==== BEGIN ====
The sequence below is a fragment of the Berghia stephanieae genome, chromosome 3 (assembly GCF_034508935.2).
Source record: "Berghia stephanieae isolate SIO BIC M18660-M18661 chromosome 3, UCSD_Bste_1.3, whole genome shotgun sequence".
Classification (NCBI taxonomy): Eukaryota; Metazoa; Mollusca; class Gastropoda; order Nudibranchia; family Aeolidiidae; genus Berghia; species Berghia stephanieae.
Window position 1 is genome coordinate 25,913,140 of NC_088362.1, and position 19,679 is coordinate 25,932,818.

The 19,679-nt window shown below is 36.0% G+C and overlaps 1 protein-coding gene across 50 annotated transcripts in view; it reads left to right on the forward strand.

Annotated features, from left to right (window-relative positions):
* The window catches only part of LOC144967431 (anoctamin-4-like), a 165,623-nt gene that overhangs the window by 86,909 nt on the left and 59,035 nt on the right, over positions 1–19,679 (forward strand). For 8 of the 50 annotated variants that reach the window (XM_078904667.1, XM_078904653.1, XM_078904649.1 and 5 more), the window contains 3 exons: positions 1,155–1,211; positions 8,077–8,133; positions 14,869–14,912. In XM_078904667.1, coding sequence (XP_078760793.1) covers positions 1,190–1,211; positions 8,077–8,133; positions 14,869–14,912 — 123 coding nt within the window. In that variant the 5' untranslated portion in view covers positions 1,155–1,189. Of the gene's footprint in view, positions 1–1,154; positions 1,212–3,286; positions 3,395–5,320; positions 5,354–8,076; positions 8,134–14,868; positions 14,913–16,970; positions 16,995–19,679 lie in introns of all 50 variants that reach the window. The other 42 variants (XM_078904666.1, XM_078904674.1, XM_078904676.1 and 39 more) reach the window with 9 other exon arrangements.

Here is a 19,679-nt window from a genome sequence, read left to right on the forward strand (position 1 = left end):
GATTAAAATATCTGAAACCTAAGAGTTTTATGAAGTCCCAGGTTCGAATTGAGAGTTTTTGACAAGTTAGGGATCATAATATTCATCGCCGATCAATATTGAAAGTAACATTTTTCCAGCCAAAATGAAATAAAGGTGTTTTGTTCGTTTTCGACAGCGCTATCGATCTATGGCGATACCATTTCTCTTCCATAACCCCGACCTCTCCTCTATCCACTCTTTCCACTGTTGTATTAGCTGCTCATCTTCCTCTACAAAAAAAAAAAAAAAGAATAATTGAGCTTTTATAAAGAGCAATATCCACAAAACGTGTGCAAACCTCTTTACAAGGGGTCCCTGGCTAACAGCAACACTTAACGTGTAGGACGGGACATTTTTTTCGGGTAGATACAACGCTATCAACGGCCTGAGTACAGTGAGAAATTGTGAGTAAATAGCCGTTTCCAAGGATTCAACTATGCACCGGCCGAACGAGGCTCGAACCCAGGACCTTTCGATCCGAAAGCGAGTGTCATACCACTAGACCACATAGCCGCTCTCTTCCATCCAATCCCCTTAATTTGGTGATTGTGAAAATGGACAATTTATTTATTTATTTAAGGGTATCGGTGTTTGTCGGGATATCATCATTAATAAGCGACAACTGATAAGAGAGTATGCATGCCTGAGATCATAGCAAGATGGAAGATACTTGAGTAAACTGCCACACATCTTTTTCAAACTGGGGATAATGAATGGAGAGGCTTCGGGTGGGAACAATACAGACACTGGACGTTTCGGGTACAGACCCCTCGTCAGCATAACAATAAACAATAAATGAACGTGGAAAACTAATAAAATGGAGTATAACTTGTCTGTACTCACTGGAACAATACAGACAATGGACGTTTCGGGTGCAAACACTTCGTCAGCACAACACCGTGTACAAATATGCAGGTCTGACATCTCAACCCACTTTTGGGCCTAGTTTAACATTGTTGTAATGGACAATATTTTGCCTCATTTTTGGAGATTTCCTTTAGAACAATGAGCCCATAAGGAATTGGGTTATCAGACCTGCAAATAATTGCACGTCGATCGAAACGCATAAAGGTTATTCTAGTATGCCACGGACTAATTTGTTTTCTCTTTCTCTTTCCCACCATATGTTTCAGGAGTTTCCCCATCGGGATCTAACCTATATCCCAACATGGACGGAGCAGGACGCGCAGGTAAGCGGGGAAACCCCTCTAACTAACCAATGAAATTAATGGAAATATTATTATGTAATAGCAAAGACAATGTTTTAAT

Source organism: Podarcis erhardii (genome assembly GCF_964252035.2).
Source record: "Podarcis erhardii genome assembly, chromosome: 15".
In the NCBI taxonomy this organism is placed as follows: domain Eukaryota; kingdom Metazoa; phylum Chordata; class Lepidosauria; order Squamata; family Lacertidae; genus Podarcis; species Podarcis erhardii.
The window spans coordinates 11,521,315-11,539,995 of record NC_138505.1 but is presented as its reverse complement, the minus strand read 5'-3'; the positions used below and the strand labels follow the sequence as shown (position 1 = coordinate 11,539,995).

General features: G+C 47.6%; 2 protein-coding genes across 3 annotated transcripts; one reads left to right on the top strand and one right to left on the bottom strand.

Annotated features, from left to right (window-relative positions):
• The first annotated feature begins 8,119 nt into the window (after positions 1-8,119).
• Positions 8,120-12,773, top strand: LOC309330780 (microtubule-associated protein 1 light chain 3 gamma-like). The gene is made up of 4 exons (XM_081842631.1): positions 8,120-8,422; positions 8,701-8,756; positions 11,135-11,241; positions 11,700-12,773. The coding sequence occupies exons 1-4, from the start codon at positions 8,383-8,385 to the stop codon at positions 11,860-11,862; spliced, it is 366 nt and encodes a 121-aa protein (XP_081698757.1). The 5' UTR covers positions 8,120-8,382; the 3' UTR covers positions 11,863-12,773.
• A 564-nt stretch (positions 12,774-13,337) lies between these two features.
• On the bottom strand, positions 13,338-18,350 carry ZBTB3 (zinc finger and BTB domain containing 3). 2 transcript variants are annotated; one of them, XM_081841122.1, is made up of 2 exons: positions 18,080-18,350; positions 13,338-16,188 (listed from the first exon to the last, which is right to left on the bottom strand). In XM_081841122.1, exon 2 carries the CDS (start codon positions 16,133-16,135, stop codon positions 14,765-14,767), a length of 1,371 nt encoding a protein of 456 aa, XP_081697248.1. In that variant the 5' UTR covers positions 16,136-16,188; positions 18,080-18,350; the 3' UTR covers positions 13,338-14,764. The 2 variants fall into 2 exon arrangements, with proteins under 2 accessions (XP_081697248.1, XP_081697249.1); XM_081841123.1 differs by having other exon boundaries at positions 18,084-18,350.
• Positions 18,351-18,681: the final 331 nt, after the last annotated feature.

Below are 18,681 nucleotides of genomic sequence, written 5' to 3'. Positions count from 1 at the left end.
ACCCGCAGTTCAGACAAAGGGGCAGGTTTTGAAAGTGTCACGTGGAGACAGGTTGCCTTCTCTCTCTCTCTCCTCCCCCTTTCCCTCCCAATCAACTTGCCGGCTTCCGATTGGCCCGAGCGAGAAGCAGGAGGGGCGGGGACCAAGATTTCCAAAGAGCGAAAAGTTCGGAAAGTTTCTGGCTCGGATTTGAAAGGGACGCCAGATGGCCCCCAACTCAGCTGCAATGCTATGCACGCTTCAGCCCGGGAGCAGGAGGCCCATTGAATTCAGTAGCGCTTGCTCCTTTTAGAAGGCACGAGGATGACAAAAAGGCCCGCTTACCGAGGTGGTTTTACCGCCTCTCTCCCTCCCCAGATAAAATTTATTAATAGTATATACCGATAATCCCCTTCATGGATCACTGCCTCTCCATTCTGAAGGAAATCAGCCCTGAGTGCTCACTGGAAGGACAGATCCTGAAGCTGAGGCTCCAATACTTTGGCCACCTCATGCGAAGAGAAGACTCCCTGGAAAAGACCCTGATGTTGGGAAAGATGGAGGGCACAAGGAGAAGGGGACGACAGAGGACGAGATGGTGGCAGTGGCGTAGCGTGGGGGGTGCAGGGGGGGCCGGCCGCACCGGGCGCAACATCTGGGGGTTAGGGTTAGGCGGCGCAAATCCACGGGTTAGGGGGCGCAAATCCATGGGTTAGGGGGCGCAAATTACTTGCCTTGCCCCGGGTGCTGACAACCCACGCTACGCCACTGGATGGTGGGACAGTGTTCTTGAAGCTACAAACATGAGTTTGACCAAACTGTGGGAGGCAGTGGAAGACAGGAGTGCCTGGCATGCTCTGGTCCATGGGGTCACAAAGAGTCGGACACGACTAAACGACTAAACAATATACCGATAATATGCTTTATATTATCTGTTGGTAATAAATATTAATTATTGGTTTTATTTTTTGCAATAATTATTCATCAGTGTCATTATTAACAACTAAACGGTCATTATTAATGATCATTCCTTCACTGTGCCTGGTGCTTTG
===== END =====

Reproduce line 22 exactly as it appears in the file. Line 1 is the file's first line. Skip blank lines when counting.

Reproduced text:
ACCCGCAGTTCAGACAAAGGGGCAGGTTTTGAAAGTGTCACGTGGAGACAGGTTGCCTTCTCTCTCTCTCTCCTCCCCCTTTCCCTCCCAATCAACTTGCCGGCTTCCGATTGGCCCGAGCGAGAAGCAGGAGGGGCGGGGACCAAGATTTCCAAAGAGCGAAAAGTTCGGAAAGTTTCTGGCTCGGATTTGAAAGGGACGCCAGATGGCCCCCAACTCAGCTGCAATGCTATGCACGCTTCAGCCCGGGAGCAGGAGGCCCATTGAATTCAGTAGCGCTTGCTCCTTTTAGAAGGCACGAGGATGACAAAAAGGCCCGCTTACCGAGGTGGTTTTACCGCCTCTCTCCCTCCCCAGATAAAATTTATTAATAGTATATACCGATAATCCCCTTCATGGATCACTGCCTCTCCATTCTGAAGGAAATCAGCCCTGAGTGCTCACTGGAAGGACAGATCCTGAAGCTGAGGCTCCAATACTTTGGCCACCTCATGCGAAGAGAAGACTCCCTGGAAAAGACCCTGATGTTGGGAAAGATGGAGGGCACAAGGAGAAGGGGACGACAGAGGACGAGATGGTGGCAGTGGCGTAGCGTGGGGGGTGCAGGGGGGGCCGGCCGCACCGGGCGCAACATCTGGGGGTTAGGGTTAGGCGGCGCAAATCCACGGGTTAGGGGGCGCAAATCCATGGGTTAGGGGGCGCAAATTACTTGCCTTGCCCCGGGTGCTGACAACCCACGCTACGCCACTGGATGGTGGGACAGTGTTCTTGAAGCTACAAACATGAGTTTGACCAAACTGTGGGAGGCAGTGGAAGACAGGAGTGCCTGGCATGCTCTGGTCCATGGGGTCACAAAGAGTCGGACACGACTAAACGACTAAACAATATACCGATAATATGCTTTATATTATCTGTTGGTAATAAATATTAATTATTGGTTTTATTTTTTGCAATAATTATTCATCAGTGTCATTATTAACAACTAAACGGTCATTATTAATGATCATTCCTTCACTGTGCCTGGTGCTTTG